Book Review: The Word Exchange by Alena Graedon


By Zara D. Garcia-Alvarez / @ZaraAlexis

 word exchange cvr

Category: Contemporary Fiction / Dystopian Fiction

Author: Alena Graedon

Format: Hardcover, 374 pages

Publisher: Doubleday Canada

ISBN: 978-0-385-68013-4

Pub Date: April 8, 2014


Summary from Publisher:

In the not so distant future, the forecasted “death of print” has become a reality. Bookstores, libraries, newspapers and magazines are a thing of the past, as we spend our time glued to handheld devices called Memes that not only keep us in constant communication, but have become so intuitive as to hail us cabs before we leave our offices, order take out at the first growl of a hungry stomach, and even create and sell language itself in a marketplace called The Word Exchange.
Anana Johnson works with her father Doug at the North American Dictionary of the English Language (NADEL), where Doug is hard at work on the final edition that will ever be printed. Doug is a staunchly anti-Meme, anti-tech intellectual who fondly remembers the days when people used email (everything now is text or video-conference) to communicate–or even actually spoke to one another for that matter. One evening, Doug disappears from the NADEL offices leaving a single written clue: ALICE. It’s a code word he and Anana devised to signal if one of them ever fell into harm’s way. And thus begins Anana”s journey down the proverbial rabbit hole. . .
Joined by Bart, her bookish NADEL colleague (who is secretly in love with her), Anana’s search for Doug will take her into dark basement incinerator rooms, underground passages of the Mercantile Library, secret meetings of the anonymous “Diachronic Society,” the boardrooms of the evil online retailing site Synchronic, and ultimately to the hallowed halls of the Oxford English Dictionary–the spiritual home of the written word. As Ana pieces together what is going on, and Bart gets sicker and sicker with the strange “Word flu” that has spread worldwide causing people to speak in gibberish, Alena Graedon crafts a fresh, cautionary tale that is at once a technological thriller, and a thoughtful meditation on the price of technology and the unforeseen, though very real, dangers of the digital age.

- From Chapters-Indigo website

Book Review by Zara

from The Bibliotaphe Closet:

The Word Exchange by Alena Graedon is essentially a desperate letter of advocacy and love to the masses in its homage and sentimentality towards the written, printed, and verbal word. This dystopian novel is one in which its people are not only addicted to their technological devices, they are deeply integrated with them that the technology used itself necessitates and controls their daily functions with its ability to sense its users’ moods and desires.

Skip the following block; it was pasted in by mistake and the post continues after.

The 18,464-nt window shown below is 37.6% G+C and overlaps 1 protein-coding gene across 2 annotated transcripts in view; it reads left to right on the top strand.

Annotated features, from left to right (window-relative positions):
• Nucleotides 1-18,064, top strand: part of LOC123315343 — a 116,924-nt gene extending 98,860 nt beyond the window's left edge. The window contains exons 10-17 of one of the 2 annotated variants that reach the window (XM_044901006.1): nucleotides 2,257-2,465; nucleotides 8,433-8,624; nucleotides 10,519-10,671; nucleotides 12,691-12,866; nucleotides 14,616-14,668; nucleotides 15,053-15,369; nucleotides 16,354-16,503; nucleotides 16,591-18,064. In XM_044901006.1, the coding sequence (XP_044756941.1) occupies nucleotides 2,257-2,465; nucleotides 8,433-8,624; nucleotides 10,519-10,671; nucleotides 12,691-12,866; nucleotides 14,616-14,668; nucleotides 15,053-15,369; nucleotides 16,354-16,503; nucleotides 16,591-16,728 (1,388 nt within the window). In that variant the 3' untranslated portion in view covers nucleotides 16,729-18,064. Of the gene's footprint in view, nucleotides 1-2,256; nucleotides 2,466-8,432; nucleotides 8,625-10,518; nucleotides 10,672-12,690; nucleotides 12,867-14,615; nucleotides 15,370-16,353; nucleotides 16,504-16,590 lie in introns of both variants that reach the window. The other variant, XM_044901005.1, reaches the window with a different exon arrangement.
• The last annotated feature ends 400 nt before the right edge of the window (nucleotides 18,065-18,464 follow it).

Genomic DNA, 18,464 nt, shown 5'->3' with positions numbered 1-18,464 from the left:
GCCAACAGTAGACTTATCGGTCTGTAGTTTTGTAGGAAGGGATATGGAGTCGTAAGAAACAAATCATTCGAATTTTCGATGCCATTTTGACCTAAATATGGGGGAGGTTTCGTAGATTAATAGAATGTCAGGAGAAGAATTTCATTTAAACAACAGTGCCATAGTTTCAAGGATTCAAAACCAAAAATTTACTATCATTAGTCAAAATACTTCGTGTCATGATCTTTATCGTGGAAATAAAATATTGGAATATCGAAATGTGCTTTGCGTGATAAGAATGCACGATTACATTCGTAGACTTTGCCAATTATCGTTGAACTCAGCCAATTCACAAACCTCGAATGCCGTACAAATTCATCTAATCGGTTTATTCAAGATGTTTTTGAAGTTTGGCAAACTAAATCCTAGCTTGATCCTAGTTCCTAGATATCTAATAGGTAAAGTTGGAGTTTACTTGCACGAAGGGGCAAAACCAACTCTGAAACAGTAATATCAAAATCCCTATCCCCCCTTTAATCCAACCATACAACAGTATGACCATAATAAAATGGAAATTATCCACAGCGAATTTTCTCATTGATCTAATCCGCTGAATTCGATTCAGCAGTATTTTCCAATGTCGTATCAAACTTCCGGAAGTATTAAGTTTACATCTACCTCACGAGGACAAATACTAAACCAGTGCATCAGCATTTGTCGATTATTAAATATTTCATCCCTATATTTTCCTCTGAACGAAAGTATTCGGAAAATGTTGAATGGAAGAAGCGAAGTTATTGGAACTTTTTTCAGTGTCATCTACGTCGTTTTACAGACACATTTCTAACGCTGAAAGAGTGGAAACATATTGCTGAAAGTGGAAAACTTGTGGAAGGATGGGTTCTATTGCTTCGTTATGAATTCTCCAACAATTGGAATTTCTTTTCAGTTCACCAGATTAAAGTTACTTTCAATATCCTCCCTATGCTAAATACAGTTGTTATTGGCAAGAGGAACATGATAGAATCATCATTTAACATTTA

One such device known as a Meme is so intuitive, it can order its user’s dinner or hail a cab on his or her behalf before asked, so intuitive in fact, that it can function this way even before its user is even consciously aware of his or her own desires.

With its mass use, its function is not only the normally acceptable form of communication, but an integral part of this dystopia’s lifestyle—until a new device is manufactured, the Nautilus, a semi-biological technological device that omits the necessity of hardware connective wiring and instead directly connects to the synopsis of the human brain by delivering input and output through neurons.

The result? An unexpected epidemic in the form of inexplicable headache, nausea, vomiting, fever, and a severe dysfunction in the processing of language through verbal slips, which eventually results in its worst cases—death.

The only people wary of technology’s cyber-attack on language, in particular, the printed word—and more specifically—the last remnants of the printed dictionaries such as the North American Dictionary of the English Language (NADEL), is a secretive and underground group called The Diachronic Society, whose mission is to warn people against the over-indulgent use of Memes and technology in general, while informing the public of its potential dangers in light of the symptoms ravaging the international community, as well as preserve what is left of language in print and its vital connections to our history and past.

What you get is a highly active, tense, and mysterious plot that centers around the disappearance of Anana’s father, Doug, the managing editor at The Dictionary, an active advocate of what is considered to be antiquarian and archaic forms of communication: photographs, art, books, and a pioneer in his distrust and prophetic view of the dangers of absolute technological use of the Aelph, the Meme, and the Nautilus.

The main characters, too, are rich in their respective connection to language.